Archive for Contracts

Legal issues regarding Telstra position on contracts and the NBN

Michael Patterson (Telstra’s General Manager for Tasmania) and I have been exchanging emails regarding the position for customers who currently have a contract with Telstra and are faced with compulsory disconnection of copper phone and internet services due to the NBN rollout. In particular whether Telstra can use the threat of Early Termination Fees (ETFs) to force clients to transition to an NBN service provided by Telstra and indeed take out a new contract.

Here is my reply to his email:

Hi Michael,

Thanks for coming back to me. You have clarified the position regarding ETFs if services are disconnected on the Disconnection Date (i.e. you won’t charge them). As promised I will publish your letter on the website ( along with this reply.

What concerns me is that while you have said you are committed to supporting your small businesses customers as they transition to the NBN, the unwritten proviso in this is that you are only willing to do this if your customers take on the NBN service with you and sign whatever new contract you require.

At the end of the day, you (Telstra) have announced to your customers that you are disconnecting their existing contracted service before the end of the contract, in other words you have given notice that you will be breaking the contract, not the customer. Don’t forget most customers would be only too happy to keep their existing copper services, you are just not allowing them to do this due to your agreement with NBNCo and the ACCC (which the customer is not a party to).

I note that you are making your customers a new offer to replace their services, but as we all know there are several deficiencies in this new product (alarms, EFTPOS, fax etc do not work properly over the phone service you provide), along with the very real risk of significant downtime during the transition. I do not believe you can force customers to take this replacement service. See the Unfair Terms in the TCP Code 4.5.3d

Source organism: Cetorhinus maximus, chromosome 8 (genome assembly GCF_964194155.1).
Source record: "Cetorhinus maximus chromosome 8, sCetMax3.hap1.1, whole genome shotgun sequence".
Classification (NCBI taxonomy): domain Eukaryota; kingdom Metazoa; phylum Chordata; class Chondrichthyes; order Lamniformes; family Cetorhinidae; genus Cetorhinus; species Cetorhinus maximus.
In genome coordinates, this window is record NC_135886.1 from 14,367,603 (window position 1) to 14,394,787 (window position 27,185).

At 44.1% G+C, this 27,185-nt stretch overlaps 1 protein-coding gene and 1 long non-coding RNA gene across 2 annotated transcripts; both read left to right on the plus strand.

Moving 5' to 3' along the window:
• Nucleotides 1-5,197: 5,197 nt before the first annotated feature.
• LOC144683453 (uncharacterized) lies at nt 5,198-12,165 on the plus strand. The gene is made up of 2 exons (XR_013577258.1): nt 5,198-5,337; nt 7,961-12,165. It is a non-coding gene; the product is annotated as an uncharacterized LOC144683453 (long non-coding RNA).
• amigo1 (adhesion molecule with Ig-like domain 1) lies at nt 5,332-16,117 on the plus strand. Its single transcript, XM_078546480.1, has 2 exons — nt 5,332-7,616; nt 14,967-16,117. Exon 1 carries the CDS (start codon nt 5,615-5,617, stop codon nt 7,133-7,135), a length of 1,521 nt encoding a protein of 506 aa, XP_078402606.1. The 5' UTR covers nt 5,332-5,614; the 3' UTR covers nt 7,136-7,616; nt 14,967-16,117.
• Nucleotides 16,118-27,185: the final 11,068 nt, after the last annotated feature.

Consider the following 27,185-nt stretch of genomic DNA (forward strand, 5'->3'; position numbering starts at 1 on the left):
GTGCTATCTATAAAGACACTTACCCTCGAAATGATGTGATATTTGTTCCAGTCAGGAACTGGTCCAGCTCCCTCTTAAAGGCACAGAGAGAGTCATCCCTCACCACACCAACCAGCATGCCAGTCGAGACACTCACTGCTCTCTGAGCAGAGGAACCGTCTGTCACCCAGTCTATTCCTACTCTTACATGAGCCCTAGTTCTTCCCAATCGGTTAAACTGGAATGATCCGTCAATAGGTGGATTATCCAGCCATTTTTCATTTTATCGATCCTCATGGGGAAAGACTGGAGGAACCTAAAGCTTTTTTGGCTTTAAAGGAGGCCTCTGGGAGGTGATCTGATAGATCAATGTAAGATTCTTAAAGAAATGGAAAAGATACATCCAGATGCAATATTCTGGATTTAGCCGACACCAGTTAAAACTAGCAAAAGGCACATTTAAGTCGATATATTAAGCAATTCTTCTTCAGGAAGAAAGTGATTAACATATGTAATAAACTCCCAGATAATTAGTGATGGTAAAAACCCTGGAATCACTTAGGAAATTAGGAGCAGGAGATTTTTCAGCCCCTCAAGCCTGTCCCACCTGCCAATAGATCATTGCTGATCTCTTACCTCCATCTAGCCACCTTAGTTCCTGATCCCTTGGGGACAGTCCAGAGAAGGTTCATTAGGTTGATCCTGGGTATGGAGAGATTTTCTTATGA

It is completely unreasonable to require a customer to take on a new contract for their NBN service to escape the ETF on the old one. This also contravenes the TCP code (see unfair terms – 4.5.3c). I do not believe you could even force a customer to take on a new contract that has the same end date as the old one (which would be a more reasonable position).

To require customers to keep their services with you right up until the Disconnection Date in order to escape the ETF is also not reasonable. Given that you have announced you are breaking the contract, businesses have to do whatever they deem fit to preserve their services (plan the transition, port numbers etc).

A much more reasonable position from Telstra, is that a client is required to continue to pay for their contracted service until the Disconnection Date, but allow them to actually disconnect before that time (so they can port numbers for example). I doubt even this would be enforceable in law given that you are creating significant costs (management, new equipment etc) for businesses by breaking the contract in the first place. Indeed your customers are required in law to take reasonable steps to limit their costs (which you could be liable for) due to your announced contract breach (for example by reducing their downtime costs by porting numbers before the Disconnection Date).

I am not a lawyer, but I do make it my business to understand the law around telecommunications. I believe the various consumer laws and the TCP code are very clear on this. However I am open to hearing from you that I have got something wrong.

I look forward to hearing from you,


Michael Patterson (Telstra) responds regarding contracts and the NBN


Yesterday I received an email from Michael Patterson following my coffee with him two weeks ago. He had promised to give me a business briefing on Telstra’s position regarding contracts, however he pretty much just restated the original position without any legal explanation. He did however clarify the situation around Early Termination Fees should a service be compulsorily disconnected on the Disconnection Date (the date that all the copper services in an area are due to be disconnected) – they wouldn’t charge one.

Here is his email:

Hi Damian

I am writing to respond to your comments about transitioning our small business customers to the NBN.

We’re committed to ensuring that our small business customers are supported as they prepare to move to the NBN. We encourage our customers to contact us directly with any questions or concerns about how the NBN will impact the services they have with us, because every customer scenario is different.